We have a deli drawer in our refrigerator that is overflowing with cheese because we hate cheese in this house! With only a few exceptions, just about every meal includes cheese of some kind. Years ago, my children decided that if I had a food-based name, it would be Parmesan because I put Parmesan on just about everything. One of my go-to snacks is string cheese or a wedge of Cheddar.
On a weekend or week-long backpacking trip, I’m not sure I would survive without cheese. And, cheese is a great source of calcium and protein, two important things for rebuilding our bodies after a long day on the trail. In addition, for me, that little wedge of Laughing Cow or that slice of Cheddar on a cracker is a morale booster and puts me in my happy place. So, what to pack?
Hard cheese is best for extended trips, hot weather, snacking, and meal topping. Low moisture in aged hard cheeses concentrates flavor and extends shelf life. Hunks should remain edible for more than two weeks in temps in the low ‘80s. All hard cheeses sweat oil and whey, so opt for bricks rather than sliced or shredded and the moisture will be easier to manage and the shelf-life will be longer. Wrap in waxed paper then loose plastic wrap–not a resealable bag. Store in a food-specific stuffsack to prevent an oily mess. Our favorites are Cheddar, Mozzarella, and Parmesan (of course).
Cheddar is good fuel for cold or hard hikes due to its high fat content (9.5g/ounce). I love pairing it with apples or slicing it and eating on crackers.
Mozzarella is another good choice, but it needs to be the low-moisture, semi-dry variety and not the water-packed kind. Smoked hunks and string singles (my favorite) can last two weeks without refrigeration.
Parmesan is considered a recovery superfood because it is protein-dense and salty (450mgs/ounce), and digests quickly and easily. Pack solid pieces (trim off the rind) and shave onto meals after cooking or include the powdered variety in your homemade meals.
Soft cheese is best for short trips and cool weather. Their high moisture content makes them mold quickly. Soft cheeses should remain edible for a week at temps below 72°F; at higher temps, they can spoil in as little as two days. Purchase vacuum-sealed packs. After opening, seal in an airtight container and store in a cool part of your bag.
Brie is a creamy, sharp-flavored cheese that is high in salt. The rind is edible so there’s nothing to pack out. If you’ll be hiking through an area where there are good trail berries in season, it goes well with berries. If not, you could pack single-serve packets of jam to go with it.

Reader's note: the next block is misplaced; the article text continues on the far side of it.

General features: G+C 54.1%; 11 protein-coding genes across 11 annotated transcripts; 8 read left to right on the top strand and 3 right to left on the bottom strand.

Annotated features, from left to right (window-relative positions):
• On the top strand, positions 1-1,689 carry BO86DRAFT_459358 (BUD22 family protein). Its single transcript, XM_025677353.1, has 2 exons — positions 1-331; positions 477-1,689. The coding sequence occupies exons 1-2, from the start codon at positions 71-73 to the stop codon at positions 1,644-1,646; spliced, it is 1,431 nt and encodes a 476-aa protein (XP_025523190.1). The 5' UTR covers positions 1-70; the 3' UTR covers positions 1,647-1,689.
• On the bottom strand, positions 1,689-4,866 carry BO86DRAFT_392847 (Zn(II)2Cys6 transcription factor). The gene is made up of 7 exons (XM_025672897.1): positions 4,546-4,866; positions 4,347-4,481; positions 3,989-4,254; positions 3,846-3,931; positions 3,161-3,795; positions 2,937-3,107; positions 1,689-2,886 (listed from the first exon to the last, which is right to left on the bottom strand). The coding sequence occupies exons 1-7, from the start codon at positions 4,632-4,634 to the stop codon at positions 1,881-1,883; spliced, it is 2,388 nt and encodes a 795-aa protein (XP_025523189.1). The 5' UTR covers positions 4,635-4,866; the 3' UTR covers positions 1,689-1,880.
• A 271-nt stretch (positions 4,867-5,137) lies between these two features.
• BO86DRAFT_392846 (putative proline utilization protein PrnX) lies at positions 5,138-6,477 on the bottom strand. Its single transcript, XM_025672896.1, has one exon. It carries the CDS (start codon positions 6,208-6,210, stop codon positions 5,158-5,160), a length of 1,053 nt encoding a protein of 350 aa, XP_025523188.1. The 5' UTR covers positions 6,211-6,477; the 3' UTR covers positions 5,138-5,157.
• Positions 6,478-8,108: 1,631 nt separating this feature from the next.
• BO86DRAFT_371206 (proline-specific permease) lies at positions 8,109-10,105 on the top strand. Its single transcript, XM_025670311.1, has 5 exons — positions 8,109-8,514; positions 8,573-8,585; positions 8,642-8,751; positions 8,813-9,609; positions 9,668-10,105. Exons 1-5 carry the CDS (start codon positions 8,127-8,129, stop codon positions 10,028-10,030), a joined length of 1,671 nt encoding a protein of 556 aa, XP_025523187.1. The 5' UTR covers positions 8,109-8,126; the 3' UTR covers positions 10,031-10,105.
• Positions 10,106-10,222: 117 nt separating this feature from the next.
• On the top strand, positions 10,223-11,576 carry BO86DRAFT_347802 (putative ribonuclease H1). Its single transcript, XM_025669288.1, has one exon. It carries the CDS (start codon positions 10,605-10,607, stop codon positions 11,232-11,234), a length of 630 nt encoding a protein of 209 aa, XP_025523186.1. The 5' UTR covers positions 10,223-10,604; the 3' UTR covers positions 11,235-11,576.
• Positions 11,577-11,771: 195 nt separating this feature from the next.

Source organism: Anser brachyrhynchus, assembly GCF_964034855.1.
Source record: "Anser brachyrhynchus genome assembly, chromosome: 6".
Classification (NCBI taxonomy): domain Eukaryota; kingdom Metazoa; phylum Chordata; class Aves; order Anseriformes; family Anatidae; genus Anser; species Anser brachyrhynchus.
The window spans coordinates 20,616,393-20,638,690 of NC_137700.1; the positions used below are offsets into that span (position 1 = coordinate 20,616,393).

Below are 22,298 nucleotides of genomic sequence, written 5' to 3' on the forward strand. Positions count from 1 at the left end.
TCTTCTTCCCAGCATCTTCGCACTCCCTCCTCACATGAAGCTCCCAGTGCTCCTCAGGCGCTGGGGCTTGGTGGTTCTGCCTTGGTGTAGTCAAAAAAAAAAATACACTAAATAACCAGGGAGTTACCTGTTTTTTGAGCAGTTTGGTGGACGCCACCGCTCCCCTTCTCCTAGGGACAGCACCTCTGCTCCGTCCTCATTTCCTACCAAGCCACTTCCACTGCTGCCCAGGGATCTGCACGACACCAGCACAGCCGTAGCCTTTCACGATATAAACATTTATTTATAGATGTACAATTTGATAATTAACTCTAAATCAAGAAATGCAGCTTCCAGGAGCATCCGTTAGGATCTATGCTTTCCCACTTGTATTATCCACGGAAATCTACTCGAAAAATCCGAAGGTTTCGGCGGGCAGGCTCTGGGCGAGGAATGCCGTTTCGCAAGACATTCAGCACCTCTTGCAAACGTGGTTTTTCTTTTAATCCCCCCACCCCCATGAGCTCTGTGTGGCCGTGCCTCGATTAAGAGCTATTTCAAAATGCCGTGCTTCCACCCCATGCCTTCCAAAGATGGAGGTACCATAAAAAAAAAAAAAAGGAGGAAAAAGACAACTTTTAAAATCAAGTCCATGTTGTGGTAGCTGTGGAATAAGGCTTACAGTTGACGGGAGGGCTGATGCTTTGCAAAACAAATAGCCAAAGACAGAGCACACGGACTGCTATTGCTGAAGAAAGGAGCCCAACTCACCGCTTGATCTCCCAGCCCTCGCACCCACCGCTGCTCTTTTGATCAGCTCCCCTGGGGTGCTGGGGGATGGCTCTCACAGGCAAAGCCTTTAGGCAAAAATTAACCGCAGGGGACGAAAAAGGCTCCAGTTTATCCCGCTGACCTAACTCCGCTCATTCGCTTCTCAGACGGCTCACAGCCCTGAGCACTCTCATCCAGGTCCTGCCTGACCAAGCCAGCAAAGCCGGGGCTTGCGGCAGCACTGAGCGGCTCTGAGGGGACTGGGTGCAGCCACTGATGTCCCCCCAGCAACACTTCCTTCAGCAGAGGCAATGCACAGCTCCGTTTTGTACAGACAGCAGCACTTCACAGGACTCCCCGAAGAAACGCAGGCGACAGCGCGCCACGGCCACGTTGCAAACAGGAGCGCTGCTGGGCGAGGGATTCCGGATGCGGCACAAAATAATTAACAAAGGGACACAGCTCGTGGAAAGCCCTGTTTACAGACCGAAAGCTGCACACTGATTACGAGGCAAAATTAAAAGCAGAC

Cream cheese is a low-fat spread that adds body to sweet or savory foods. If you thin it with a little water, you can substitute it for sour cream or milk in a recipe. Single-serve packets are pretty easy to find and last longer than a week without refrigeration.
Goat cheese is easier to digest than cow cheese. Because of that it makes a great lunch or snack because it is not likely to upset your stomach. However, it is more delicate than many other cheeses so plan to eat it in your first few days on the trail.
These long-lasting cheeses can boost flavor and calories in your recipes.
Powdered cheese is dehydrated and lightweight. It can be added to recipes that call for cheese like mac and cheese or alfredo sauce. Mix blue cheese into polenta, Cheddar into pancake mix or sprinkle dried Parmesan on anything.
Processed cheese has a mild taste but it has a high salt content, which, on the trail, isn’t necessarily a bad thing because you are sweating so much. Velveeta, Easy Cheese, American slices, and gourmet brands can last weeks so they are perfect for those 50-milers or longer trips like the Pacific Crest Trail, Appalachian Trail, or the Continental Divide Trail (the Triple Crown of Hiking). Blending during production helps “processed cheese food” stay creamy when melted (instead of separating like natural cheese). Stir 1/4 cup into two cups of cooked noodles for a rich meal, or add to soup mixes to increase calories.
So, when you’re planning your meals and snacks for your next backpacking trip, don’t be afraid to cheese it up!
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